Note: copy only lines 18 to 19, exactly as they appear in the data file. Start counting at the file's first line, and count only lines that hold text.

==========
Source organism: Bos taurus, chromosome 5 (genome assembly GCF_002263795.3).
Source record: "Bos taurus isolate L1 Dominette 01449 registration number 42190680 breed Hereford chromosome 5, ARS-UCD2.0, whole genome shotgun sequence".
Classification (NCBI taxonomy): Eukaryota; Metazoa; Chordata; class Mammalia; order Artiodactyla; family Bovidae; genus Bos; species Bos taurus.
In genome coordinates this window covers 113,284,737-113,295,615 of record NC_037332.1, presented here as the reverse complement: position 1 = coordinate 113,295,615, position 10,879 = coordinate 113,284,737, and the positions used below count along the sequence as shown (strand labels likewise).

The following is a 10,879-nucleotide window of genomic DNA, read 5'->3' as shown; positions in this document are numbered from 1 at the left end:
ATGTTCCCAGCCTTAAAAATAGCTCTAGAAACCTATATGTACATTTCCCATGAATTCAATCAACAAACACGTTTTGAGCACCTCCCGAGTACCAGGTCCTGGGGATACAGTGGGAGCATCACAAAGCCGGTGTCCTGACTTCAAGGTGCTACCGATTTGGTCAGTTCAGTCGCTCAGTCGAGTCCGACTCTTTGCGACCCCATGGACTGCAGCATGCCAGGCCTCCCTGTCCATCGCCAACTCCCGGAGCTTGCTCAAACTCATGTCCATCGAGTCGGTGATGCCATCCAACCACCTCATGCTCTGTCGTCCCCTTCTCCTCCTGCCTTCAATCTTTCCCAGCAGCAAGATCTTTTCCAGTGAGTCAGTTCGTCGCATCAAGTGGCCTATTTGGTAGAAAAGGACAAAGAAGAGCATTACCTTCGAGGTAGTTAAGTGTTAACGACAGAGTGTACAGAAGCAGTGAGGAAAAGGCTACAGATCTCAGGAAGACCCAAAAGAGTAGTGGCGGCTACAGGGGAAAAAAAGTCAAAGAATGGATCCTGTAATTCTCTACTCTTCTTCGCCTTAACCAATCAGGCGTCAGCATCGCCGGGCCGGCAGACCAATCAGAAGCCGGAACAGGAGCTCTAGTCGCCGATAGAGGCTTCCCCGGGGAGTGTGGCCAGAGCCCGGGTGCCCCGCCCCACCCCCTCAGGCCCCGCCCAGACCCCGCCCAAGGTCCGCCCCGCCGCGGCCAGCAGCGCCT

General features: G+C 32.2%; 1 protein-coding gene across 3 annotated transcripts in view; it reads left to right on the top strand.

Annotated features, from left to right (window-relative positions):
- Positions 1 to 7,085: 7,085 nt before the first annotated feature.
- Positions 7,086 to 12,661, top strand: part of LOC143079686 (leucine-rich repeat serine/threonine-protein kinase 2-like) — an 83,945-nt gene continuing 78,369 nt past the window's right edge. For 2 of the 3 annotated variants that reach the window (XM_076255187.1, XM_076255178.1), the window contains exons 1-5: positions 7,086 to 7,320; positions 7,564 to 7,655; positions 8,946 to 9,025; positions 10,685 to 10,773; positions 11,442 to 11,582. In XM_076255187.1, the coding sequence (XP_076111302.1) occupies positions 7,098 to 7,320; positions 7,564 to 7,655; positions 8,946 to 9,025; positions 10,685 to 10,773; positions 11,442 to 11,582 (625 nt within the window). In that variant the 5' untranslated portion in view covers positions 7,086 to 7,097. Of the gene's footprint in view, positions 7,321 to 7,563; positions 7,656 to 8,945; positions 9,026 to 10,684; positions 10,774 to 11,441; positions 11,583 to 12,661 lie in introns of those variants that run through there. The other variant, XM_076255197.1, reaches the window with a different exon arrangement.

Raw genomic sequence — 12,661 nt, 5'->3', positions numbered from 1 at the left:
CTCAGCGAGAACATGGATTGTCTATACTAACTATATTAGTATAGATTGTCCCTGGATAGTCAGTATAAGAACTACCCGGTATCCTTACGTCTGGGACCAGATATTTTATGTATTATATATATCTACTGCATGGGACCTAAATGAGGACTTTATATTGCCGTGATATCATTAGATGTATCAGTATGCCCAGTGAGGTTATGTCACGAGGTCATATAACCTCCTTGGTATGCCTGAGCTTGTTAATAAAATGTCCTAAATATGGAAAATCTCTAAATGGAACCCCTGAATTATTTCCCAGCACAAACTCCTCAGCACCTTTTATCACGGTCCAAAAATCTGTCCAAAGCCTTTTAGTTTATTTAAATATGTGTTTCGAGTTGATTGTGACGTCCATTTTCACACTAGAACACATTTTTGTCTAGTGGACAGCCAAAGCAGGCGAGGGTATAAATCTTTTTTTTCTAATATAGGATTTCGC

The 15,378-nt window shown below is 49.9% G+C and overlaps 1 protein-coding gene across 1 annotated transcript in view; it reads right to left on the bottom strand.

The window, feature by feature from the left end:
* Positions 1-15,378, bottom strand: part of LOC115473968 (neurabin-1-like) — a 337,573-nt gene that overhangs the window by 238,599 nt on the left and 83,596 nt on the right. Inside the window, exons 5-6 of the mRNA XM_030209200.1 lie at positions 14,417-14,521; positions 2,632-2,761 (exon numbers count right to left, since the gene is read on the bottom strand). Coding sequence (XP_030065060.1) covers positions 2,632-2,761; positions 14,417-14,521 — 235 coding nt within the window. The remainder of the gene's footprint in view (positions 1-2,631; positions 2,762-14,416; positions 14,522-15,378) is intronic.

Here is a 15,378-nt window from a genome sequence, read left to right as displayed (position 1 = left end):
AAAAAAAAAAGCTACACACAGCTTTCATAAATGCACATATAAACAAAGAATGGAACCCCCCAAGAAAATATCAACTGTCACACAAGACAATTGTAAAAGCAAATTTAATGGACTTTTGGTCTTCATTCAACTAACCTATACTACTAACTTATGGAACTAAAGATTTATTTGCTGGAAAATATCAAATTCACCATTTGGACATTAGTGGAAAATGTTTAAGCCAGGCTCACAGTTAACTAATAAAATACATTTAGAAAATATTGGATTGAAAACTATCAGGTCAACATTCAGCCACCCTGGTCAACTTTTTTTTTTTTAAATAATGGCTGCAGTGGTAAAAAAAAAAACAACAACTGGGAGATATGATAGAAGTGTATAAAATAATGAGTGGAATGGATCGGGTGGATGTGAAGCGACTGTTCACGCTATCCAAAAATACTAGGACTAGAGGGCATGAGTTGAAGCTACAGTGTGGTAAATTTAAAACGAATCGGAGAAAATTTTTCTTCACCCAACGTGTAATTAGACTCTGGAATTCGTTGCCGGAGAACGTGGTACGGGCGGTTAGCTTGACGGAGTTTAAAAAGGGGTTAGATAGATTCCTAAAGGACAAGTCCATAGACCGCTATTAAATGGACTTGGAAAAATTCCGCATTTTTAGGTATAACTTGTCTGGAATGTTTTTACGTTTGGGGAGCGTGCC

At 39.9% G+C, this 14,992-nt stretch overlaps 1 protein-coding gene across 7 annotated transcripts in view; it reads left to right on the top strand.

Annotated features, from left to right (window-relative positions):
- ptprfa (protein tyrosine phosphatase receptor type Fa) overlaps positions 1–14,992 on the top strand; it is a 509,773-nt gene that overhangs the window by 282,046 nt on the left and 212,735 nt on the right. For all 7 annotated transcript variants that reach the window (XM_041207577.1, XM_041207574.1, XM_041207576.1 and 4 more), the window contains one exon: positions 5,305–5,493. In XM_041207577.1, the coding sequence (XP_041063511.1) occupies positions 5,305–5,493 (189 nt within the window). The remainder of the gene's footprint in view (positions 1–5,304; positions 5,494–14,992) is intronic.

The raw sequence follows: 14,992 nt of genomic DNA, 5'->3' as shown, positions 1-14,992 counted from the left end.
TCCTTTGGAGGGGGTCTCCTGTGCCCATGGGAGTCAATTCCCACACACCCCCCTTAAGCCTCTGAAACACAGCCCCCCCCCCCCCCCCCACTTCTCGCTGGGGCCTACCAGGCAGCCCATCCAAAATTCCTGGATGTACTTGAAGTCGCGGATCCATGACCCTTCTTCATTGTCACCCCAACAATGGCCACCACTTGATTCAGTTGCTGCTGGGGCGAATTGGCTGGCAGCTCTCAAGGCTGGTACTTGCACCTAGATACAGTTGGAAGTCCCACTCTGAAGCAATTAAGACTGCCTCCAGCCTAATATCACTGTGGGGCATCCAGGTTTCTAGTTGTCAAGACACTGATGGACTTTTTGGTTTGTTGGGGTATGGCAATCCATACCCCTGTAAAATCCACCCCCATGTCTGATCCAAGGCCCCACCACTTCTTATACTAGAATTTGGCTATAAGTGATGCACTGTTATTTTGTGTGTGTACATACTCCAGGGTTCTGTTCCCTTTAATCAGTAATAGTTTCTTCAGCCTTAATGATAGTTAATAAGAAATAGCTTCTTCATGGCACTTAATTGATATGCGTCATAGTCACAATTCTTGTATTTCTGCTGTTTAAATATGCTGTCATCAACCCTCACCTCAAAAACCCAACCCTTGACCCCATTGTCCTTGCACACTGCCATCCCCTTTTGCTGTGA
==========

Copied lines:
At 39.9% G+C, this 14,992-nt stretch overlaps 1 protein-coding gene across 7 annotated transcripts in view; it reads left to right on the top strand.

Annotated features, from left to right (window-relative positions):